The terms in and , resulting from the fact that

Removing the -term leads to:

and

where:

Then, let us focus on the linear system deriving from the quadratic Hamiltonian

leading to imaginary solutions . The zero-order frequencies of the motion are:

and

by a canonical transformation of the form:

The required expression for

where:

Finally, the canonical transformation:

leads to:

The zero-order Hamiltonian

Normalizing *H*_{0}, the
-variables are suitable for
performing a *n*th-order Lie transformation
on the approximation *H*_{(n)} of the Hamiltonian of the motion (Deprit 1969). First, the last two
canonical transformations are applied to the components *H*_{1}, *H*_{2}, ...,
*H*_{n} for dealing with
-variables. Then, the Lie algorithm is
carried out using an algebraic processor from the University of Namur (Moons
1991). It results in a *n*th-order normalized Hamiltonian depending
only on the variables
,
providing *n*th-order solutions in the
vicinity of the equilibrium position.

The Lie algorithm was carried out up to the fourth order mainly to accurately compute the frequencies of the motion (they are only updated at even steps). It gives the theory a better reliability for prediction. Non-significant solution terms (with respect to the statistics of the solution) will be removed after the fit to the observations.

The development process is a bit less straightforward than in the case
of the geosynchronous satellite because of extra terms that are not canceled by
the orientation of the *normal* frame (Oberti 1994). To increase
the convergence, each even generator has to be completed by polynomials in the
action variables devoted to removing solution terms having the unfortunate
propensity to grow too fast.

The value of the theory in the dimensionless space, at a selected time
,
depends on six *internal* parameters: three amplitudes *I*^{0}_{1},
*I*^{0}_{2}, *I*^{0}_{3}, and three phases
,
,
(dropping the *primes* to save writing). When going back to the real world,
another two (*external*) parameters can be fitted for fine tuning: the
companion's longitude
at
(its initial value is provided by
the companion's theory) and the scaling factor *r*_{0} between the theoretical
space and the actual one (its initial value is computed from the companion's
observed period).

With an expansion around the equilibrium position, the accuracy of the
theory strongly depends on the satellite's libration amplitude, and its ability
to correctly represent the motion increases with the development order. To check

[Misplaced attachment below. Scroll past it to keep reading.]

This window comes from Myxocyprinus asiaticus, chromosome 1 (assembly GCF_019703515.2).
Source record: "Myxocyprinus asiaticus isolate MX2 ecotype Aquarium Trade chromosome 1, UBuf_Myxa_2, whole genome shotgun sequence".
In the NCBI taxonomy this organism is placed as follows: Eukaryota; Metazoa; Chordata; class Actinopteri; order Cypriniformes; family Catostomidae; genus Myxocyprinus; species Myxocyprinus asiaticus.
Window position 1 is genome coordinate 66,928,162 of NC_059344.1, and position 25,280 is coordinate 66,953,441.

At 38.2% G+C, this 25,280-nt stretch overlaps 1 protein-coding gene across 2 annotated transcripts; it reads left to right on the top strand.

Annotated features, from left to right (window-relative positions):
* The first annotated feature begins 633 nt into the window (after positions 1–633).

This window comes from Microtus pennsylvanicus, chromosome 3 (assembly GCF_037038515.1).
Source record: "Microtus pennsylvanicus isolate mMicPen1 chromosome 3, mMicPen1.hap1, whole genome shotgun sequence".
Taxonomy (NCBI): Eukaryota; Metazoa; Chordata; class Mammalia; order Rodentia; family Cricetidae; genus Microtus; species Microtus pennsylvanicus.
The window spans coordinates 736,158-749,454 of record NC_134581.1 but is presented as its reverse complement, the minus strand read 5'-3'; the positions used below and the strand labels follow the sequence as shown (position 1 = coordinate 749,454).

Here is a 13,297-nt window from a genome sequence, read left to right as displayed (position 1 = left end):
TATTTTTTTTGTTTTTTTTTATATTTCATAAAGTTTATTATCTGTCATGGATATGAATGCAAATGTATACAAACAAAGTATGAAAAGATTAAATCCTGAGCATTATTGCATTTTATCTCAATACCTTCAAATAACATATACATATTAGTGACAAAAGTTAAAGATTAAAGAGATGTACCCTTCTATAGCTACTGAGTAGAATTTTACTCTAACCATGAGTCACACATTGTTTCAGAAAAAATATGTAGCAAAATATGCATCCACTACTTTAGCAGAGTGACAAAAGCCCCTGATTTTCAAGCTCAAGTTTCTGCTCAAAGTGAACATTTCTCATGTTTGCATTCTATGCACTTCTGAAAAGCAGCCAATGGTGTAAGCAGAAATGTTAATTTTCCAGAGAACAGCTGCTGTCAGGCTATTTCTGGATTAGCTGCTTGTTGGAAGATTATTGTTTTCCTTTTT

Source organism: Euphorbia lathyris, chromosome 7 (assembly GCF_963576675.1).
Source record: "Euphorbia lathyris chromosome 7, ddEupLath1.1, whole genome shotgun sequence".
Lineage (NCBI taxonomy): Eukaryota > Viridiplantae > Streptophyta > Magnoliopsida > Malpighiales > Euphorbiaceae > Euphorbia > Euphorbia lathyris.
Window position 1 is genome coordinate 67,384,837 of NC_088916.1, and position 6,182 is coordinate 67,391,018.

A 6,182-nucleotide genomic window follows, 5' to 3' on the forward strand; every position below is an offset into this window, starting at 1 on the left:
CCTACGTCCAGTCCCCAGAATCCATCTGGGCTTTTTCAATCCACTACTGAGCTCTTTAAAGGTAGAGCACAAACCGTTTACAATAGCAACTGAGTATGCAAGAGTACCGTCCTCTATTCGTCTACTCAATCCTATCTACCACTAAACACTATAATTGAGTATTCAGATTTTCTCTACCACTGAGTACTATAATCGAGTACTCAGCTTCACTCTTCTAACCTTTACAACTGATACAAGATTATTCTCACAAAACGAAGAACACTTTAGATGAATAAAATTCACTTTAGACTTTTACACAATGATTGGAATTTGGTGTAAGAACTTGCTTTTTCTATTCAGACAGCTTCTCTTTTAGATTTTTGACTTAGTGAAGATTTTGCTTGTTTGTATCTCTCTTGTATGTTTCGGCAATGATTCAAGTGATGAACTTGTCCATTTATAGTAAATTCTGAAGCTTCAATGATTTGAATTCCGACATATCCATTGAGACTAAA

the *inner* limits of the theory (due to the finite expansion of the
Hamiltonian), the solution was fitted by least squares (*internal*
parameters only) to a numerical integration of the same Hamiltonian system over
twenty years.

With initial values causing libration amplitudes of 10, 20, 30, 40, and 50
degrees, the accuracy is of order 10^{-6}, 10^{-4}, 10^{-3}, 10^{-2},
and
arcsec. Helene's libration amplitude being of
order 30 degrees, and Telesto and Calypso's much smaller, the
theory qualifies for the job regarding this test.

The theory assumes a non-Keplerian circular motion for the second
primary and doesn't take into account the neighboring satellites. To check the
*outer* limits of the theory (due to this more complex environment), the
solution was fitted by least squares to simulated observations generated at each
observation time by a numerical integration of the studied satellite. The
numerical model, including the first six Saturn's satellites (Vienne
& Duriez 1995; Duriez & Vienne 1997) was previously fitted
to the actual observations.

When only the six *internal* parameters are fitted, the precision strongly
depends on the initial time chosen for the series through the induced
companion's initial position. Its average value is of order 0.15 arcsec for
the three satellites. Allowing the fit of the companion's initial longitude
removes this dependency, and the precision is about 0.03 arcsec for
Helene, 0.05 arcsec for Telesto, and 0.08 arcsec for
Calypso. The effect of the last parameter (the scaling factor) is
barely visible. Despite a greater libration amplitude, Helene's motion
seems to be a bit more accurately modeled, possibly because the motion of
Tethys is less regular than Dione's.

Here again, the theory pass the test for the three satellites.

The last test shows the relevance of the model: without or with